Vladimir Majerciak, Ph.D.
- Center for Cancer Research
- National Cancer Institute
- Building 560, Room 11-2
- Frederick, MD 21702
Dr. Majerciak's research focuses on the contribution of virus infection to the development of human cancers with emphasis on the regulation of viral and host expression in transformed cells. In his work, he identified the Kaposi’s sarcoma-associated herpesvirus (KSHV) ORF57 protein as a major regulator of KSHV gene expression and uncovered the molecular mechanism of ORF57 action. He also pioneered the use of next-generation sequencing techniques to perform a comprehensive analysis of the transcriptome of several oncogenic viruses including members of the herpesvirus and papillomavirus families.
Areas of Expertise
1) virology, 2) RNA biology, 3) molecular and cell biology, 4) cancer biology, 5) next-generation sequencing and transcriptome analysis
Role of Kaposi’s Sarcoma-Associated Herpesvirus (KSHV) ORF57 Protein in Posttranscriptional Regulation of Viral Gene Expression
KSHV infection is associated with several human malignancies including Kaposi’s sarcoma, primary effusion lymphoma, and multicentric Castleman’s disease. Like other herpesviruses, KSHV has a large DNA genome encoding up to 100 genes that are expressed in a tightly regulated manner. We have identified KSHV ORF57 as a master regulator of KSHV gene expression that is essential for virus replication. ORF57 acts at the posttranscriptional level by enhancing stability, splicing, and translation of viral RNAs. We also found that these pleiotropic activities of ORF57 are mediated by its unique structure consisting of an intrinsically disordered N-terminal domain (NTD) and a structured C-terminal domain (CTD). This structural composition allows ORF57 to simultaneously interact with target RNAs and host cellular RNA-binding proteins via its NTD. We recently resolved the dimerized CTD structure of ORF57 at 3-angstrom resolution and are currently working on the structure of the ORF57 NTD complex with target RNAs.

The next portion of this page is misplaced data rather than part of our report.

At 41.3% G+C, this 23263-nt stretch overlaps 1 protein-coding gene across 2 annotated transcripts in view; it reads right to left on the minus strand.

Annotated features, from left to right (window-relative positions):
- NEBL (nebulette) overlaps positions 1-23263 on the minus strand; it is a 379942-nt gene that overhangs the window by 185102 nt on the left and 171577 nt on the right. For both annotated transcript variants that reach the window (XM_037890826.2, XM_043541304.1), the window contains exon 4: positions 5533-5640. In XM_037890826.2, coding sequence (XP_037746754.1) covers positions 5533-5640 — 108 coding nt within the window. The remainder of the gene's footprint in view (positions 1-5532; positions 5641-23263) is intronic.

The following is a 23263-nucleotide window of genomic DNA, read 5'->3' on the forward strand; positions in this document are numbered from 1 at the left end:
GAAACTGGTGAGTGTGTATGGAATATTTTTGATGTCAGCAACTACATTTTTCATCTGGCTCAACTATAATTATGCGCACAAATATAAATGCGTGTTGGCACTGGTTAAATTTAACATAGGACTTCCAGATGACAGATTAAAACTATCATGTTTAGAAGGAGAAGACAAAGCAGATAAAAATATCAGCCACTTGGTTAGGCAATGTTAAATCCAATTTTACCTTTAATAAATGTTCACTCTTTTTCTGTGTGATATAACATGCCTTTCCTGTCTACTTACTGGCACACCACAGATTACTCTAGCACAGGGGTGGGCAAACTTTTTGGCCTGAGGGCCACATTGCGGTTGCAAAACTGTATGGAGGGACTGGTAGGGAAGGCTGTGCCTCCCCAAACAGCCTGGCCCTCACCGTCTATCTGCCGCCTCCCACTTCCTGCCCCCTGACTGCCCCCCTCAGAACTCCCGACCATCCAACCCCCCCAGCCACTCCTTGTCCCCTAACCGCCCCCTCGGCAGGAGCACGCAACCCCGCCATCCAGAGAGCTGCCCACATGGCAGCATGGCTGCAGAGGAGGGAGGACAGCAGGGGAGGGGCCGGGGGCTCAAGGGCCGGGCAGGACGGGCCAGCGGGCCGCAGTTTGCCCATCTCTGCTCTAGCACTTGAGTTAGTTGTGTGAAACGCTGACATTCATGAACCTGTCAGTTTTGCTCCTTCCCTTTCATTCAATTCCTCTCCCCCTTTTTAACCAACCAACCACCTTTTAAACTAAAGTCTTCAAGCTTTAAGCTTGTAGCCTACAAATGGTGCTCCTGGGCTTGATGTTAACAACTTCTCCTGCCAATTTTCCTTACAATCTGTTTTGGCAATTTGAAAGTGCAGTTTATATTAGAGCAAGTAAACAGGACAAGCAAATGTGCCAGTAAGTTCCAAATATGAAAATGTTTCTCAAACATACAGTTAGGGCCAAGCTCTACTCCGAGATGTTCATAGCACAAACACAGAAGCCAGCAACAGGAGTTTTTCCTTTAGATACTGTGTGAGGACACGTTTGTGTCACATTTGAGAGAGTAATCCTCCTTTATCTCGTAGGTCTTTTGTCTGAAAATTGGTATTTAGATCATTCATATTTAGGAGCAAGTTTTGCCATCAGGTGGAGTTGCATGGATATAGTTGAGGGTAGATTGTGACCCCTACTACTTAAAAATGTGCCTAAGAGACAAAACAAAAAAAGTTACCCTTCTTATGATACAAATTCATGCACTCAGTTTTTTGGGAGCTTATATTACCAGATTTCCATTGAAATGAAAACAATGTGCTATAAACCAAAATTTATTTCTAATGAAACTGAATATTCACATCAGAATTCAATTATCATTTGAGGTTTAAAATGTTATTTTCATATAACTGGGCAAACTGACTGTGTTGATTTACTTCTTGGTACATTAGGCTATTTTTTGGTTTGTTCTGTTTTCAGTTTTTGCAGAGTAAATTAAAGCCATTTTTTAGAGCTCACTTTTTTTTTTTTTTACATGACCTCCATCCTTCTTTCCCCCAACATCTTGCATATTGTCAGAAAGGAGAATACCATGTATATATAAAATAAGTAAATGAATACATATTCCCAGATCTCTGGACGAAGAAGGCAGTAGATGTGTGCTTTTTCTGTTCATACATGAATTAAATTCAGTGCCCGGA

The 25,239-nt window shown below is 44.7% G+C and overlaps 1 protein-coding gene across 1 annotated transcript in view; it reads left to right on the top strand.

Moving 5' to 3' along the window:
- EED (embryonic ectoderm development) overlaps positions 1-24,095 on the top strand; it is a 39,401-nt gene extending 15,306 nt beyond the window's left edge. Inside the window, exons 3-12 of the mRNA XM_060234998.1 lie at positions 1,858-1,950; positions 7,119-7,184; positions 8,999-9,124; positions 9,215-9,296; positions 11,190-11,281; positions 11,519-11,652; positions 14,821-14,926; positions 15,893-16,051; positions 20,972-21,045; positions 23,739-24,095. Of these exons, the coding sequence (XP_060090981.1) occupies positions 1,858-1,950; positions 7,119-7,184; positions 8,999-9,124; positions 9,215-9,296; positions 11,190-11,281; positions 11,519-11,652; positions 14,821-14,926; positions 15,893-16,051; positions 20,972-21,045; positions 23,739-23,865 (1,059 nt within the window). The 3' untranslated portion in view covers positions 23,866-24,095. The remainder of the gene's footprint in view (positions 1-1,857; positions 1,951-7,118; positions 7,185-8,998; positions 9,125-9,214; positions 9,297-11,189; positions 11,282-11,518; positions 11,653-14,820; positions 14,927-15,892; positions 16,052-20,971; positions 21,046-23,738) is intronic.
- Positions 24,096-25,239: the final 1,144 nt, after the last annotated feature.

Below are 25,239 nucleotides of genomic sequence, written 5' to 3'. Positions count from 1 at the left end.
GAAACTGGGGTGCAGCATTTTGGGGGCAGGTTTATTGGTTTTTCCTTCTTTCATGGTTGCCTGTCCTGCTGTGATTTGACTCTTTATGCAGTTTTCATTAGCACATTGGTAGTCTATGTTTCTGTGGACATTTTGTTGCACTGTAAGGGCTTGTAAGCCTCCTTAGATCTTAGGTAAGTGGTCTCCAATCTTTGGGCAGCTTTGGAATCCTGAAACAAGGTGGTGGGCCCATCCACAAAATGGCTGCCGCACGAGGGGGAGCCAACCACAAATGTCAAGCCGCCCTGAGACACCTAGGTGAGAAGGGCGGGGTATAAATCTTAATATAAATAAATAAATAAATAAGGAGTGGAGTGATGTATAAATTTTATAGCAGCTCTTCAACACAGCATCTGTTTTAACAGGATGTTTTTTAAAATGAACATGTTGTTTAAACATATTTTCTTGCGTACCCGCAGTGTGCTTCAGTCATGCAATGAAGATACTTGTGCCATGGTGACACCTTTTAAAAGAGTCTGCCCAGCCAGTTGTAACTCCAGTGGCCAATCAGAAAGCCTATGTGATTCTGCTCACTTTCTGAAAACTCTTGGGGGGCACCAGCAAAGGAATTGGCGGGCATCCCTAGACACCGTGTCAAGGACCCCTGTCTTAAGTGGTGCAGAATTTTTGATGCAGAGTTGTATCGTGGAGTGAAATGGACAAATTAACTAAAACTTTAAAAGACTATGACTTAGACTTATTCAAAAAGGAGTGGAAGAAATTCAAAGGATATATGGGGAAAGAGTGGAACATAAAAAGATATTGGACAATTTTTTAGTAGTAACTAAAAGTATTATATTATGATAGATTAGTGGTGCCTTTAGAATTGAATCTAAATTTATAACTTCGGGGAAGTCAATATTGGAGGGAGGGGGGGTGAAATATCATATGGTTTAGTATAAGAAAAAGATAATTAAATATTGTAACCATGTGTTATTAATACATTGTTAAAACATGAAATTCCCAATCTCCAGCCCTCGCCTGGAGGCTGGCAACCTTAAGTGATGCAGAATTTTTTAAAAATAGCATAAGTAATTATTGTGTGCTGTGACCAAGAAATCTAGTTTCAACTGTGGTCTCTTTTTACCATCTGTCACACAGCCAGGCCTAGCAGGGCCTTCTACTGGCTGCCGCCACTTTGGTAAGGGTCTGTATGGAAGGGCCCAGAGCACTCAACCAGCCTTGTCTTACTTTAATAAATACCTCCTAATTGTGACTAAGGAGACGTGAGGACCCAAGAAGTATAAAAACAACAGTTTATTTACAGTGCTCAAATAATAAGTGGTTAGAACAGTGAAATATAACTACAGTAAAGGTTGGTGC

Mapping of Viral Transcriptomes by Next-Generation Sequencing (NGS)
Viruses are intracellular parasites that use cellular machinery for the expression of viral proteins. However, the detailed architecture of the viral transcriptome remains poorly characterized. Using a combination of existing sequencing techniques and our newly developed NGS techniques, we performed comprehensive analyses of the viral transcriptomes of KSHV, EBV, HPV16, HPV18, MmuPV1, CRPV, etc. These data led to a better understanding of the host regulation of viral genome expression and viral pathogenesis.
CRISPR/Cas9-mediated knockout and in situ inversion of the ORF57 gene from all copies of the Kaposi's sarcoma-associated herpesvirus genome in BCBL-1 cells
KSHV RNA-binding protein ORF57 inhibits P-body formation to promote viral multiplication by interaction with Ago2 and GW182
The crystal structure of KSHV ORF57 reveals dimeric active sites important for protein stability and function
Vladimir Majerciak, Ph.D.
Dr. Majerciak earned his Ph.D. in virology from Comenius University and the Institute of Virology, Slovak Academy of Sciences in Bratislava, Slovakia, where he studied the virulence factors of Marek’s disease virus under the supervision of Dr. Vladimir Zelnik. His current research is mainly focused on Kaposi’s sarcoma-associated herpesvirus (KSHV) and KSHV RNA-binding protein ORF57. Recently, he has expanded his study to include other tumor viruses, with a focus on virus-host interactions, viral protein structure, and viral transcriptome profiling. He was promoted to Staff Scientist in 2011 and to Associate Scientist in 2019. In addition to mentoring all postbacs and newly arrived postdocs in the Zheng lab, he has been an active member of the CCR Staff Scientist/Staff Clinician Organization and its conference- planning committees, including the annual CCR HIV/AIDS & Cancer Virology Think Tank and other meetings. He is an editorial board member of the Journal of Medical Virology and serves as a reviewer for the Journal of Virology, PLoS Pathogens, and Cell & Bioscience.